My name is more than just a moniker. It’s a significant part of the identity I present to the world.

So, I ask you—what's in a name?

Do you like your name?
Have you ever considered changing your name?
Any other thoughts you'd like to share?


  1. I love Linda Lee. I never remember how you spell it (all one word, two separate) so that is why (ahem) I usually address you as LL in email. :)

    I like my name, but didn't always. Nobody spells it right. People are lazy about it - I get called Jeanie a lot. In 8th grade I fancied myself "Jena" but that was short lived. So, Jeannine it is. What is funny is, I'm starting to meet a lot of younger women with my name which is cool, but ... I hope it never goes the way of Jennifer. :)

  2. There's a great scene in Star Trek TNG when Counselor Troi's mom is talking to Data and she keeps saying his name like "dah-tah" instead of "day-tah," and when he corrects her she asks, "What's it matter?" and he replies that one IS his name, and one IS NOT.
    It's a great scene.

  3. I admit it was hard for me to think of you as anything but Linda for quite some time. And I slipped a bit from time to time But I do respect that is what you like to be called and I will certainly always do so in the future.

    As for the whole post? WORD. Or, more eloquently...

    I understand completely why you want to be called by the name which you feel suits you and the woman you've become. I don't like anyone to call me Mel. I still let my sister do it from time to time, though she rarely does now. But a couple of my friends called me that recently on FB comments and I was like... ehhhh. No. I am Melissa. And it DOES matter. Melissa is the adult woman that *I* have become. It makes me feel strong and feminine and real. So I really do get it.

    A few people I know, specifically friends of South American descent, have a habit of calling me Meli. For some reason, I don't mind that. It sounds very sweet and endearing and I know it's cultural and playful rather than presumptuous or thoughtless.

    On that note, I really dislike when people do presume. My boss is bad about that and it bugs me. I have one coworker he insists on calling Mike instead of Michael, even though I have never in 6 years heard the guy refer to himself as anything but Michael. And a guy from this other company he calls Rich instead of Richard. I swear there are other examples because I've pondered this about him before. He does it frequently and I wish he would understand it's kind of inconsiderate. He's socially inept though, so I guess it doesn't really surprise me. ;)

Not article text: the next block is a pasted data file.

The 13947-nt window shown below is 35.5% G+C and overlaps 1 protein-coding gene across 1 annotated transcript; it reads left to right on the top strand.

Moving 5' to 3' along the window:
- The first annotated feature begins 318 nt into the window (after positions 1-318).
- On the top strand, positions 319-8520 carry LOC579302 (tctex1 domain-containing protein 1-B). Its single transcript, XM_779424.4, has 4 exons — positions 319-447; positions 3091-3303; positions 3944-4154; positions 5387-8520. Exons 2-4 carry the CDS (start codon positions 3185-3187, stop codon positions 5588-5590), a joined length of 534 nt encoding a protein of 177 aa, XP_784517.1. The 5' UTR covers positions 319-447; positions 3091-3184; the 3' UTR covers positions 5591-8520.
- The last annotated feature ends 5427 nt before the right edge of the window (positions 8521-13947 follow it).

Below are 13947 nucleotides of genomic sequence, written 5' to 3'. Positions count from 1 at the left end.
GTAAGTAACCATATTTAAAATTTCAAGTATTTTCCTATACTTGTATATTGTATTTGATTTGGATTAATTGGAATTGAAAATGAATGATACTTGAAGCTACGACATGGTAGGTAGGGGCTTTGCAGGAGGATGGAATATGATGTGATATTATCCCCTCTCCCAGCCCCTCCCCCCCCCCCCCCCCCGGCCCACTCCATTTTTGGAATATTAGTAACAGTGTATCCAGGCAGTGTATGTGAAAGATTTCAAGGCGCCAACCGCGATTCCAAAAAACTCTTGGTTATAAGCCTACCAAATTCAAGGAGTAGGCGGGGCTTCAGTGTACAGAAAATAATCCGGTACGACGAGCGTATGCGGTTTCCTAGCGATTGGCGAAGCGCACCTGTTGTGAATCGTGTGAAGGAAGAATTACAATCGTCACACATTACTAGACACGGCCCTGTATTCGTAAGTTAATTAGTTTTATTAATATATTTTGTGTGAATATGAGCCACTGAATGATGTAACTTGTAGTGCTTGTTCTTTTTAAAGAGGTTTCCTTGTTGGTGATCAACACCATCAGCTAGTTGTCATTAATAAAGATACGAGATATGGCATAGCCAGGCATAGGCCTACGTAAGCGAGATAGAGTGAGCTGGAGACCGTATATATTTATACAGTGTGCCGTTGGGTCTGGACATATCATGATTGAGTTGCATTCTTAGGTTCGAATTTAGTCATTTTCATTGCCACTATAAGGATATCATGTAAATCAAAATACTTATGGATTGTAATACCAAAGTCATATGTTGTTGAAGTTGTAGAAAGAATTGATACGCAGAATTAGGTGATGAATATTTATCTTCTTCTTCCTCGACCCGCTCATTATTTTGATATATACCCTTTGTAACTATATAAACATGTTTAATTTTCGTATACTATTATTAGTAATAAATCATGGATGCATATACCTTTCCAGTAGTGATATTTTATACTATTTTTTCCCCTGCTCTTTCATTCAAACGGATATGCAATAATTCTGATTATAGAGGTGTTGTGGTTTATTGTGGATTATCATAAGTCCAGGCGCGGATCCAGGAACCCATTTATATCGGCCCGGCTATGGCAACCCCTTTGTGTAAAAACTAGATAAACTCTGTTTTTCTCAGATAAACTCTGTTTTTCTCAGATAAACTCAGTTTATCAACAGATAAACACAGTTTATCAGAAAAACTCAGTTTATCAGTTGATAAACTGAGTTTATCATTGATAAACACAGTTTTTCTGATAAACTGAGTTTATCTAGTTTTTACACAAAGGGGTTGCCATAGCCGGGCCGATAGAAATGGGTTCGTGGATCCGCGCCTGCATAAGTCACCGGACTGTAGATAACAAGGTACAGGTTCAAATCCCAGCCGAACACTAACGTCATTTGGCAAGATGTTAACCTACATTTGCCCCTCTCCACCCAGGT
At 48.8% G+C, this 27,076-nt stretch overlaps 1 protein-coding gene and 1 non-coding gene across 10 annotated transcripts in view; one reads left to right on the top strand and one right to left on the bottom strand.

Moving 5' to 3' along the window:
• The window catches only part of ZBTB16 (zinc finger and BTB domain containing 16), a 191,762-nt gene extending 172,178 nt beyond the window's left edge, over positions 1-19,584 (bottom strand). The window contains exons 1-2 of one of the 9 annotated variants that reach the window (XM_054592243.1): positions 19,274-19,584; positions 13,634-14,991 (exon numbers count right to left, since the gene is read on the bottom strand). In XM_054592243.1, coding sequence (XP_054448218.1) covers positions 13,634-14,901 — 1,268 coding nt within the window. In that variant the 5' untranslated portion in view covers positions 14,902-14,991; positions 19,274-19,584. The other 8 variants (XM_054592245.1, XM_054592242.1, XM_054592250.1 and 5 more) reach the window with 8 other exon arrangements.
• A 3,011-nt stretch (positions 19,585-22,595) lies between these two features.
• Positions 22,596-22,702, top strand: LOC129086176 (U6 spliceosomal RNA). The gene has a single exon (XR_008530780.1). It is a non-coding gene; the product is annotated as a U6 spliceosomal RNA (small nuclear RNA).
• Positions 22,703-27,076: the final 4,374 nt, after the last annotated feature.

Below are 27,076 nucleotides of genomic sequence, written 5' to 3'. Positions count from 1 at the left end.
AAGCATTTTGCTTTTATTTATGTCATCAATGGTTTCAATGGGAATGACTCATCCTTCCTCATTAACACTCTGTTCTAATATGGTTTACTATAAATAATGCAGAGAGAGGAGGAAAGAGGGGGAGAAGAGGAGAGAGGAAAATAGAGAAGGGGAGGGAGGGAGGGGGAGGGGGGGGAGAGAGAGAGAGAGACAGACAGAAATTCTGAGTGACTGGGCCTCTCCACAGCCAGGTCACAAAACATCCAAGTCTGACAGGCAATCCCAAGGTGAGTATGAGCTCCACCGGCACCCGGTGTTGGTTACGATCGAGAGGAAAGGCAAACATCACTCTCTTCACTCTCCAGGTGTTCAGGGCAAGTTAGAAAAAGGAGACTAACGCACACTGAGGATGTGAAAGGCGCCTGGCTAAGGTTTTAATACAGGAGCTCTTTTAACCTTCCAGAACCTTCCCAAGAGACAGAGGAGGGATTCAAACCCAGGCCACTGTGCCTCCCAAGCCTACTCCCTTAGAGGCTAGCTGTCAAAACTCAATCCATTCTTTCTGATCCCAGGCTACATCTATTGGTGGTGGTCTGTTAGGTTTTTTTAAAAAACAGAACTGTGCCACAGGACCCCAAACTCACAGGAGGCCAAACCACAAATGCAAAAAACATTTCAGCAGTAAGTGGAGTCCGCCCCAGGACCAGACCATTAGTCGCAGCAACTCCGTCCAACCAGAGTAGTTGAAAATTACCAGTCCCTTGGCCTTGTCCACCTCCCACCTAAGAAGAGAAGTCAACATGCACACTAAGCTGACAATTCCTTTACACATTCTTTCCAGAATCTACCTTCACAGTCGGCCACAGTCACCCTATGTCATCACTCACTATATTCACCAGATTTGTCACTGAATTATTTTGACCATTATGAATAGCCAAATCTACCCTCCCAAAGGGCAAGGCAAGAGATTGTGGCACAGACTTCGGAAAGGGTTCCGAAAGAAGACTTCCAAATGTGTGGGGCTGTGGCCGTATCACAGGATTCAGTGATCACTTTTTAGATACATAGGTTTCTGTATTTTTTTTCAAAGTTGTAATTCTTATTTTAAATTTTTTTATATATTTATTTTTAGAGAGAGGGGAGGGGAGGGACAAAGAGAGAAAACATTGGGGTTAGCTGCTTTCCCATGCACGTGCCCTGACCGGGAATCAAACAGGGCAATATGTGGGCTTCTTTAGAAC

4. I wrote you an email message recently and called you Linda. I'm sorry!

    I'm a person who shortens everyone's names. Elizabeth becomes LizBeth, Annemarie is Amarie.

    I did change my name, from Robin to Robyn, when I was 10. Some of my family members still write it with the "i". It's kind of a long story as to why I use the "y" but I never felt like Robin, the bird or Batman sidekick, although I do like both. I also embraced "Rockin Robin" because if I didn't, I knew it would drive me insane.

  5. See, now this is where blogspot kinda stinkies... I can't reply to each of you individually, which is what I'd like to do!

    Jeannine: That spelling confusion is my own doing, isn't it! LL is fine... and now you know for sure ;-)

    I think it's fascinating just how many of us were uncomfortable with our names, at least until we got older or found something that worked for us.

    Jennifer - such an over-used name! It's a good name, but now seems so... dull, I guess? Hopefully no Jennifers will read this!

    Evilegg: LOVE it. I love that. I loved Data the character and I can imagine him saying that. And I totally dig.

    Melissa: To me, Mel was something you went by as a young'un... as if you hadn't quite grown into Melissa yet. Now that you have, I can't picture you as anything but Melissa.

    Yes.... remember that old adage, "Never assume - it makes an ass out of u and me"... Ha! I still love that...

    rredhead: When you were 10!! Wow! That's so cool, that you knew yourself well enough then to change that spelling. I have an aunt named Robin, so she's the first person who comes to mind when I hear the name.

    I like the spelling Robyn, though!